‘Pipeline Purgatory’ the Goal as Activists Take Fight Local

  • Trump election heightens urgency for local opposition
  • Companies brace for delays while targeting smaller projects

Canada Approves Oil Pipeline Expansion

For fossil-fuel foes fighting a new generation of U.S. pipelines, Donald Trump’s election as president may be somewhat beside the point.

Instead of engaging a federal bureaucracy they believe will line up against them, activists now plan to “double down on the state and local level,” according to Jane Kleeb, president of Bold Alliance, a national activist network that’s fought both the Dakota Access Pipeline and the Keystone XL project. "The opposition is going to be much more local, much more focused,” she said.

Although Trump has promised to speed up federal permits and regulatory review, his influence doesn’t extend to local communities or states. That’s where activists are working aggressively to get regulators, lawmakers and the courts on their side, Kleeb and others said. Already, they’ve helped get new laws passed in Georgia and North Carolina limiting the use of eminent domain to seize property for pipelines.

Call it “pipeline purgatory,” said Matthew Hoza, an analyst at the Colorado-based consulting firm BTU Analytics LLC. By exploiting local landowner concerns and state permit processes, activists are ensnaring projects "in unending litigation on a state level," making them “not really alive, not really dead,” he said.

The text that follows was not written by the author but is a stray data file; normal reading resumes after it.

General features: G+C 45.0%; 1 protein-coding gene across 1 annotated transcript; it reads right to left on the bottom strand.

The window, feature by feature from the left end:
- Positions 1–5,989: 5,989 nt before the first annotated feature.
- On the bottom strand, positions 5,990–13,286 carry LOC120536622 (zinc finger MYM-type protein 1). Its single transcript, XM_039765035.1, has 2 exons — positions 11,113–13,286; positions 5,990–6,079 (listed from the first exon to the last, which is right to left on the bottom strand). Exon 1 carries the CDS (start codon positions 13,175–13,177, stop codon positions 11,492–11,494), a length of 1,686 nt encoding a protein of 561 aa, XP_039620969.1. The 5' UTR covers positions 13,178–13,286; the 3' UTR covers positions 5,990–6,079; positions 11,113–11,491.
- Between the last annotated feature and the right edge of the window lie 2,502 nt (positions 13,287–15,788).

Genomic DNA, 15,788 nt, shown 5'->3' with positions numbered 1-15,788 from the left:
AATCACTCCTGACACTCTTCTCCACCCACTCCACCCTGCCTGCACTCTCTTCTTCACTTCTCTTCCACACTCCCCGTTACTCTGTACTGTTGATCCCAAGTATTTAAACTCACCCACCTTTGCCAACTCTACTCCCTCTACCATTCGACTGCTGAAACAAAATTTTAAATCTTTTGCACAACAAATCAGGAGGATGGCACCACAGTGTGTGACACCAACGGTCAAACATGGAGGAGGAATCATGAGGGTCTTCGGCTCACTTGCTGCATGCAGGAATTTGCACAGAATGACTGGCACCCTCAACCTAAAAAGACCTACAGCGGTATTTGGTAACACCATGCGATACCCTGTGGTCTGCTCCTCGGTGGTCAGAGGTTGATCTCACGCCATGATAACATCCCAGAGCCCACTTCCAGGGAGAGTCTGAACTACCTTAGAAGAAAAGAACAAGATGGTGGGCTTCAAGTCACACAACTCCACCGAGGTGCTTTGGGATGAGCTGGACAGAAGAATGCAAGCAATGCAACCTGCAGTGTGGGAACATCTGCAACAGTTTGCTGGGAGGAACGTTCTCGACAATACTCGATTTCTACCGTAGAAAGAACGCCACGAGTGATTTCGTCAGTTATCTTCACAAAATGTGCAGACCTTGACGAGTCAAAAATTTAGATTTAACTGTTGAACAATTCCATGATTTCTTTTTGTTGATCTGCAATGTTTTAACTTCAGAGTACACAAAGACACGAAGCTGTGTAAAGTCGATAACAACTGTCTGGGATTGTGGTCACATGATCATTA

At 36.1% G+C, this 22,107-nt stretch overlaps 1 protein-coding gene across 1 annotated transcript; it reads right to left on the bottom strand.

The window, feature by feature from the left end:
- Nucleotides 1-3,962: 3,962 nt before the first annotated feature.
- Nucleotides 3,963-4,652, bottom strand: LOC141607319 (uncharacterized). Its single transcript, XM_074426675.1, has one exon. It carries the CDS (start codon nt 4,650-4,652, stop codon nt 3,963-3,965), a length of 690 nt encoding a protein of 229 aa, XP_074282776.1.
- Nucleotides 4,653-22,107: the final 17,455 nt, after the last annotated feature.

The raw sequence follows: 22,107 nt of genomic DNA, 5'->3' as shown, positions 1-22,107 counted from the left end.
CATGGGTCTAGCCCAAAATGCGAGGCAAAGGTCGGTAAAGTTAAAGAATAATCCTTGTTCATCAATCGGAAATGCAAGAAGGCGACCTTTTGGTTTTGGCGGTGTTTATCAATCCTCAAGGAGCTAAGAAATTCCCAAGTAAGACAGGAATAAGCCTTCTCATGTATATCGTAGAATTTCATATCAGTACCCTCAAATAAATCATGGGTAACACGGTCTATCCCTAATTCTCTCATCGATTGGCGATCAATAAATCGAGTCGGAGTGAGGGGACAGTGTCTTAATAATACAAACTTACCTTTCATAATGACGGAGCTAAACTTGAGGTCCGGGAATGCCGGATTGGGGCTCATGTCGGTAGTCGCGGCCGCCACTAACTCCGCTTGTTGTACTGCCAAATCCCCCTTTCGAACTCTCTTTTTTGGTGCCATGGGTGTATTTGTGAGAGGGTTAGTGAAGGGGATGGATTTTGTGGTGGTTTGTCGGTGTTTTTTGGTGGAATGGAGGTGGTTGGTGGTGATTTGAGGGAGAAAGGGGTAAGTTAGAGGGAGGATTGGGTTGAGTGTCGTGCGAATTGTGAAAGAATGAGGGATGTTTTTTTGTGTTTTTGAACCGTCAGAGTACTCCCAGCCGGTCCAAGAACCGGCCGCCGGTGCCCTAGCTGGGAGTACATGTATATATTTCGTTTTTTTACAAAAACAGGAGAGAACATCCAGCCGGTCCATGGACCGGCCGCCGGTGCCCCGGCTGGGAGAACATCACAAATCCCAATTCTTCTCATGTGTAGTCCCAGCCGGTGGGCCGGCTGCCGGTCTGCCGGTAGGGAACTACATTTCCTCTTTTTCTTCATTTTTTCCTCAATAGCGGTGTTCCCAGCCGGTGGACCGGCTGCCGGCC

Aging Infrastructure

The network of pipelines now in place for liquids including oil and gasoline stretches 207,800 miles, according to a website sponsored by the Association of Oil Pipe Lines. Builders say new pipelines are needed as locations of key energy sources change, and to replace aging infrastructure. When pipeline capacity fills, drillers are forced to resort to more expensive rail shipments, raising costs for their product. Meanwhile, natural gas can be stranded because pipes are the only delivery option.

It’s an argument that has gained some momentum across the border in Canada. On Tuesday, Prime Minister Justin Trudeau approved pipeline proposals by Kinder Morgan Inc. and Enbridge Inc. in a decision aimed at balancing environmental protection with expanded market access for oil producers.

Pipelines also can offer local communities an economic gain, according to Alan Armstrong, chief executive officer at Tulsa, Oklahoma-based Williams Partners LP, which owns and operates more than 33,000 miles of U.S. gas-gathering and distribution lines. In May, Armstrong said his company’s Constitution Pipeline will aid development in New York and help New England’s transition to cleaner natural gas from coal-fired power.

Environmentalists, meanwhile, are playing a long game, aiming to completely change America’s energy profile in the future, according to Lena Moffitt, director of the Sierra Club’s Dirty Fuels campaign.

"We’re in this critical window where renewables are going to be cost competitive in a few years,” said Moffitt, who is based in Oakland, California. “If we can forestall gas infrastructure being put in the ground and locking in that demand for the next 60 years -- if we can forestall that by maybe just five years -- the hope is that renewables will come in and be cost competitive in all markets."

Delay Costs

The timeline for FERC approval has gotten lengthier. From initial filing to notice of construction, the average processing time is almost 70 days longer than prior to 2014, said Bloomberg Intelligence analyst Brandon Barnes in a report.